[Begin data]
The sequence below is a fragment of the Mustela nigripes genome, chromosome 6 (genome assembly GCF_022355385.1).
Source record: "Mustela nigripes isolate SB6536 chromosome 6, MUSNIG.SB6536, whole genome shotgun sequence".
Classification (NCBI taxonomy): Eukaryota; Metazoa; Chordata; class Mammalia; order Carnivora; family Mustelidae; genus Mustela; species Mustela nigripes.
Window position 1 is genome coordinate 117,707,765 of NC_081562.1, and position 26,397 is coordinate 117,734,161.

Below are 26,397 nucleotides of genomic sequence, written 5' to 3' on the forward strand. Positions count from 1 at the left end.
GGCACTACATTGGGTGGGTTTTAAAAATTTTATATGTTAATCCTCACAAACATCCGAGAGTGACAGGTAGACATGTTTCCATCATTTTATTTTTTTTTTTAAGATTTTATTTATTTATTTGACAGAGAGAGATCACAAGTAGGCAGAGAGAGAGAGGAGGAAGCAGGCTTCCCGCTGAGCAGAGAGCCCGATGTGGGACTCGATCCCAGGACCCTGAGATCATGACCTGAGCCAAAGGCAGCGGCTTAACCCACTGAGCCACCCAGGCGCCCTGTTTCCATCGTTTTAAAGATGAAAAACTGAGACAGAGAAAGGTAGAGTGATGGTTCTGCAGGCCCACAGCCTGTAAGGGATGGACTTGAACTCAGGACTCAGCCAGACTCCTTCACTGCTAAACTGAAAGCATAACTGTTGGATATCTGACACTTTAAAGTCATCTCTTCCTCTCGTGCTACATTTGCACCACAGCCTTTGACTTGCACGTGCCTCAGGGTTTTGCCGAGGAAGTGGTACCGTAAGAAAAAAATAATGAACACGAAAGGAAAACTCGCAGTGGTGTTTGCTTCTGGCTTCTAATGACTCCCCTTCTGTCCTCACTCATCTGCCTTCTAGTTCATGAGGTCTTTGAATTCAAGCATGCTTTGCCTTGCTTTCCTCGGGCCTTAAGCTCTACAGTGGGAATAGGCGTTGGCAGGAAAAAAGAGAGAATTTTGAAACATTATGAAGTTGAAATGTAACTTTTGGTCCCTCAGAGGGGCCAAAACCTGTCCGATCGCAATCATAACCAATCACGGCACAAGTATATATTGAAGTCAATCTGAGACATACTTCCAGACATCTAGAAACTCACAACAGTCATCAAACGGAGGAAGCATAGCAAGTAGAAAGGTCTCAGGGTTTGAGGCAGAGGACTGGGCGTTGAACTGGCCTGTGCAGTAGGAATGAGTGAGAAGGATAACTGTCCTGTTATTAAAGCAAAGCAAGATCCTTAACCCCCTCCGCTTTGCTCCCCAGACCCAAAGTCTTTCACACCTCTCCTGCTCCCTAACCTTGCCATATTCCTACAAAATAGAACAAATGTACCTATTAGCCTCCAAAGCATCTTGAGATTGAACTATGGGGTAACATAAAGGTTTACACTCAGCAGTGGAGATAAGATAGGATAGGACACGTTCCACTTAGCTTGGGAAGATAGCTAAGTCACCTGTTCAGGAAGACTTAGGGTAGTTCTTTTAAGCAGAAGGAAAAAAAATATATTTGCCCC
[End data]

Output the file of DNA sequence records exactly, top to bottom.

The sequence below is a fragment of the Mustela nigripes genome, chromosome 6 (genome assembly GCF_022355385.1).
Source record: "Mustela nigripes isolate SB6536 chromosome 6, MUSNIG.SB6536, whole genome shotgun sequence".
Classification (NCBI taxonomy): Eukaryota; Metazoa; Chordata; class Mammalia; order Carnivora; family Mustelidae; genus Mustela; species Mustela nigripes.
Window position 1 is genome coordinate 117,707,765 of NC_081562.1, and position 26,397 is coordinate 117,734,161.

Below are 26,397 nucleotides of genomic sequence, written 5' to 3' on the forward strand. Positions count from 1 at the left end.
GGCACTACATTGGGTGGGTTTTAAAAATTTTATATGTTAATCCTCACAAACATCCGAGAGTGACAGGTAGACATGTTTCCATCATTTTATTTTTTTTTTTAAGATTTTATTTATTTATTTGACAGAGAGAGATCACAAGTAGGCAGAGAGAGAGAGGAGGAAGCAGGCTTCCCGCTGAGCAGAGAGCCCGATGTGGGACTCGATCCCAGGACCCTGAGATCATGACCTGAGCCAAAGGCAGCGGCTTAACCCACTGAGCCACCCAGGCGCCCTGTTTCCATCGTTTTAAAGATGAAAAACTGAGACAGAGAAAGGTAGAGTGATGGTTCTGCAGGCCCACAGCCTGTAAGGGATGGACTTGAACTCAGGACTCAGCCAGACTCCTTCACTGCTAAACTGAAAGCATAACTGTTGGATATCTGACACTTTAAAGTCATCTCTTCCTCTCGTGCTACATTTGCACCACAGCCTTTGACTTGCACGTGCCTCAGGGTTTTGCCGAGGAAGTGGTACCGTAAGAAAAAAATAATGAACACGAAAGGAAAACTCGCAGTGGTGTTTGCTTCTGGCTTCTAATGACTCCCCTTCTGTCCTCACTCATCTGCCTTCTAGTTCATGAGGTCTTTGAATTCAAGCATGCTTTGCCTTGCTTTCCTCGGGCCTTAAGCTCTACAGTGGGAATAGGCGTTGGCAGGAAAAAAGAGAGAATTTTGAAACATTATGAAGTTGAAATGTAACTTTTGGTCCCTCAGAGGGGCCAAAACCTGTCCGATCGCAATCATAACCAATCACGGCACAAGTATATATTGAAGTCAATCTGAGACATACTTCCAGACATCTAGAAACTCACAACAGTCATCAAACGGAGGAAGCATAGCAAGTAGAAAGGTCTCAGGGTTTGAGGCAGAGGACTGGGCGTTGAACTGGCCTGTGCAGTAGGAATGAGTGAGAAGGATAACTGTCCTGTTATTAAAGCAAAGCAAGATCCTTAACCCCCTCCGCTTTGCTCCCCAGACCCAAAGTCTTTCACACCTCTCCTGCTCCCTAACCTTGCCATATTCCTACAAAATAGAACAAATGTACCTATTAGCCTCCAAAGCATCTTGAGATTGAACTATGGGGTAACATAAAGGTTTACACTCAGCAGTGGAGATAAGATAGGATAGGACACGTTCCACTTAGCTTGGGAAGATAGCTAAGTCACCTGTTCAGGAAGACTTAGGGTAGTTCTTTTAAGCAGAAGGAAAAAAAATATATTTGCCCC